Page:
I started writing this post in April. APRIL! I remember writing up my thoughts on the first five releases on this list in June (my Blackhoods feature for my unofficial Not Not Fun Week was also written in this period), on the train to my parents' place, and the file inexplicably vanished. It may seem arbitrary or reactionary, but I did start this blog to talk about great music irrespective of timelines and trends; therefore what lies here is fragmented memories, further exacerbated from a debaucherous Halloween (I didn't dress up or go to a party or anything - just played records, watched horror movies and drank gin til 4am, because I could). I hope you enjoy this - it's good to be back droning.
This has been a regular go to release since it came out in April. Enigma German Army brought out Millerite Masai through Yerevan Tapes and has produced heaps more cassette releases since then - to the point where I shall do a German Army post every day from now to cover them all (and it shall be known as German Army Week...) Millerite Masai is a haunted prism of sounds, samples, industrial shadows, electronic phantasms, strong pulses, stronger rhythms - a voodoo tantric dance into the television horror of our times. It's incredible. I honestly don't give enough lip service to this kind of music - Ill always be a guitar noise tragic at heart - but German Army is close to my favourite artist right now. I hunker down in the dark, meditating on the slipstreams of another world, and German Army keeps mining the depths of the cerebral oceans at a frenetic pace, ready for your submersion. Listen, and see why.
Anne Guthrie is one of a few artists that is releasing material through the Students of Decay label. Guthrie’s Codiaeum variegatum is her first full-length release, a symposium of eccentric instrumentation (including French horn, contrabass and violoncello) and field recordings that knits together that dichotomy of interior and exterior sound, natural and manmade, deliberate and unplanned. It all unfurls at a slow yet deliberate pace, with slight manipulations warping the senses, so that the various divides between opposites become indistinguishable. The constant buzz of wind, water and natural ephemera underscores the seemingly halting, hiccupping compositions, as if the human element feels awkward and out of place in this world, yet the middle third (‘Unlike More Slender and Graceful’ and ‘Pendulous’) becomes a metallic trawl through undulating noise, alarms that score the night sky. By the end of the album these juxtapositions melt into one and becomes a frozen, cocooned embrace, intimating that this is a cyclical experience, eating its own tail, never to end. Tenebrous.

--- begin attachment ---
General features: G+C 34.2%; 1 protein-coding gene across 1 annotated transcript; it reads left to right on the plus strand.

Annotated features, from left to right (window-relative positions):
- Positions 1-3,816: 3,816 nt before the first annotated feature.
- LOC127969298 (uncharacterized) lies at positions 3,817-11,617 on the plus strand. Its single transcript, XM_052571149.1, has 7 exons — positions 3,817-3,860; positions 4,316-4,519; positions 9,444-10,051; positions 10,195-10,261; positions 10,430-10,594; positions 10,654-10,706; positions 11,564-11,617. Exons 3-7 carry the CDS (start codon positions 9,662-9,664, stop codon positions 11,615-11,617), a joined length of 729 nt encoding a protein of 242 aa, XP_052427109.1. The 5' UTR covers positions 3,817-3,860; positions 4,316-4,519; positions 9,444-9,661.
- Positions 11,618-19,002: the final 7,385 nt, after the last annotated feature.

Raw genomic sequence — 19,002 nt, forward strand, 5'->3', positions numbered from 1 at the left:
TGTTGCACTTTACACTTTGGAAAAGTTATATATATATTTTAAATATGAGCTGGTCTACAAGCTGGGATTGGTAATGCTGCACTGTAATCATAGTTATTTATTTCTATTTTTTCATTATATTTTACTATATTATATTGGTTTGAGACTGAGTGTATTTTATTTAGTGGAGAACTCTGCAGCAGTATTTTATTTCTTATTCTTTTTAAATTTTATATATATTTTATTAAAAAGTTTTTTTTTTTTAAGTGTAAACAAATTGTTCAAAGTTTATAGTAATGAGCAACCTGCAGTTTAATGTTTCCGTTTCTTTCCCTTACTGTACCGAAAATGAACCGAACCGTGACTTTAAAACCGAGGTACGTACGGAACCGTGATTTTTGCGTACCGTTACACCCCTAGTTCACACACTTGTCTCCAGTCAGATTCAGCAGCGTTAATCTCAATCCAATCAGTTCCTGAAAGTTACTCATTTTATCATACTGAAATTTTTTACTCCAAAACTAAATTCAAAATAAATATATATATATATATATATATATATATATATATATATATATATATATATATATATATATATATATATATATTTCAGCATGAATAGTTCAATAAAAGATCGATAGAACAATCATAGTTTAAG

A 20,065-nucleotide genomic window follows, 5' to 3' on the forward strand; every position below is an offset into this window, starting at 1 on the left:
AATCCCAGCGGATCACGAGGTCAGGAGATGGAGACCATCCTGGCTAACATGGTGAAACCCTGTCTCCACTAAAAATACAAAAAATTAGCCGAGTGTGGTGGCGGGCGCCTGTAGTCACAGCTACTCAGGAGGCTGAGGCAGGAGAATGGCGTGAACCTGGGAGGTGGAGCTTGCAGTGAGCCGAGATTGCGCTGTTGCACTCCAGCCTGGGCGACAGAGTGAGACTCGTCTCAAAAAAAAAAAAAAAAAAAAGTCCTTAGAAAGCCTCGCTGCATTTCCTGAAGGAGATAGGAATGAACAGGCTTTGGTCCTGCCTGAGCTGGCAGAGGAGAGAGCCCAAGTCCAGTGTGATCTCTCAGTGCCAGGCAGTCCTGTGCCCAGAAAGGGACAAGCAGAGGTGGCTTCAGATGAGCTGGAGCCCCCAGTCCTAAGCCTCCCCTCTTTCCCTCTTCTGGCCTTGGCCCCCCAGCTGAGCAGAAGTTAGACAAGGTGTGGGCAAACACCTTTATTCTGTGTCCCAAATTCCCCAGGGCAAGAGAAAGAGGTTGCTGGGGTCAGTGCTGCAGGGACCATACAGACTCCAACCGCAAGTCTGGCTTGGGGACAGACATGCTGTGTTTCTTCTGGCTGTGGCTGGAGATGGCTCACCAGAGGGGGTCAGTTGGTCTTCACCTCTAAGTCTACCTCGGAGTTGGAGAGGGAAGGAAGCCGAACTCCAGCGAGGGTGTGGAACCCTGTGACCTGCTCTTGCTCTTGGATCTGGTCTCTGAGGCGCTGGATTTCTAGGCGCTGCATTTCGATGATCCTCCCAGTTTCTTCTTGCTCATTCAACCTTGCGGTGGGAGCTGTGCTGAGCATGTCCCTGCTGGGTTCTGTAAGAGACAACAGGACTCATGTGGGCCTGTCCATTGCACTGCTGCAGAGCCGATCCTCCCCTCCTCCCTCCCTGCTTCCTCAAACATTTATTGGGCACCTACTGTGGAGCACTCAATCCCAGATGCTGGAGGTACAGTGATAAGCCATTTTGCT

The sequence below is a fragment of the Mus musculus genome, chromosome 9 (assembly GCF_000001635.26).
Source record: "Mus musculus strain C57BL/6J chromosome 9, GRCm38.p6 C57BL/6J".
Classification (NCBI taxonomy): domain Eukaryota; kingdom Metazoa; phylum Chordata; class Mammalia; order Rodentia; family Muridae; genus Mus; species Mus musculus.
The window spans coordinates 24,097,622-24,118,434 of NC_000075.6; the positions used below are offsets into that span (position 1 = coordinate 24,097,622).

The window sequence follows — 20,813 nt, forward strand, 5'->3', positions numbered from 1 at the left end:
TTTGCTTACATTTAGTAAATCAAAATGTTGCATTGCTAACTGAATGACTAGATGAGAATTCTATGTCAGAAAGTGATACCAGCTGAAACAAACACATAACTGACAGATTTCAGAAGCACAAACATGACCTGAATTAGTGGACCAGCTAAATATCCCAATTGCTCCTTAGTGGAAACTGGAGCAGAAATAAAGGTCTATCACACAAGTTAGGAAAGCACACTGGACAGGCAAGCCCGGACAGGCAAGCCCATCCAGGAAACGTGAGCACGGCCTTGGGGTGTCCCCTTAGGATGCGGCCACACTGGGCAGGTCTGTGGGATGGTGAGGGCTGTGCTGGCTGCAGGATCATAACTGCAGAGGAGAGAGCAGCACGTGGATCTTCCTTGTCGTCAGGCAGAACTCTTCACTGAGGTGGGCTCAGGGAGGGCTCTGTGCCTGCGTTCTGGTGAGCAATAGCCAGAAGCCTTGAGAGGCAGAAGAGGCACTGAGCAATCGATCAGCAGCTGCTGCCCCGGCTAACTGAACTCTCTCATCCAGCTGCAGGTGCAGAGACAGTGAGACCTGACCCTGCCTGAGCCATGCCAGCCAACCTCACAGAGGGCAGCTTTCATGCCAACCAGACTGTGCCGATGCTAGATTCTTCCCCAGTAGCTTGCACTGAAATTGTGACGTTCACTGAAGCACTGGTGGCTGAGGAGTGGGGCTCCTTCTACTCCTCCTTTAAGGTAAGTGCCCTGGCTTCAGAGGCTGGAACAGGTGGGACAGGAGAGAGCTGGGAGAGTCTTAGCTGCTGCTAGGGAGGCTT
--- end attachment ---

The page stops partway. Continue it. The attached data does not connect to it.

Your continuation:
Toronto artist Babel's record Rillingen is a four-part suite of outer-wave surrealist swirl, a drone harvest harbouring deep-seated feelings of loss, lust and laboured ambitions. Soaring to the furthest regions of cerebral antipathy, Rillingen is at once an awesome amalgam of space and sound, and a vessel that houses the harbinger of the End of All Things. It’s the kind of meditative composition that invokes elation and dread at the same time. Anne Guthrie may have played with opposing factions of the same febrile coin, but Babel’s transgressions are apocryphal in nature – this is the ominous calm before the storm. I think this is a great record that says so much with seemingly so little – what the best drone albums should do – and the final 37 minute opus that closes out the experience is one of gentle waves of catharsis, both transmogrifying and rendering all other thoughts meaningless.
King of the Grove is another Yerevan release, this time from Bird People. Bird People is a Viennese collective that have been knitting together foreign sounds into sonorous collages since 2011. King Of The Grove is forty minutes of glistening glissando-esque mirages, in and out of focus, sliding surreptitiously in and out of consciousness. The album is made up of two pieces – the first, ‘To Peer Into The Huntress’ Mirror’, begins with the tones of chimes in a cavernous enclave, lanterns flickering, before a rumble of beckoned wind flows through the passageways, evoking the long-dead and the never born, culminating in a squall that eventually peters out with pipes and strings in the distance, a ritualistic cleansing; whilst the second, ‘A Harvest of Birdsong And Bones’, is at once more primal and celestial, a coalescing melange of undulating tones that lulls into security before tumbling down into an amorphous ritualistic abyss in the final few minutes. The word ritualistic appears twice there for good reason, as King Of The Grove has been called forth. Only 70 copies of this was made, so harangue Yerevan to rerelease this excellent beauty.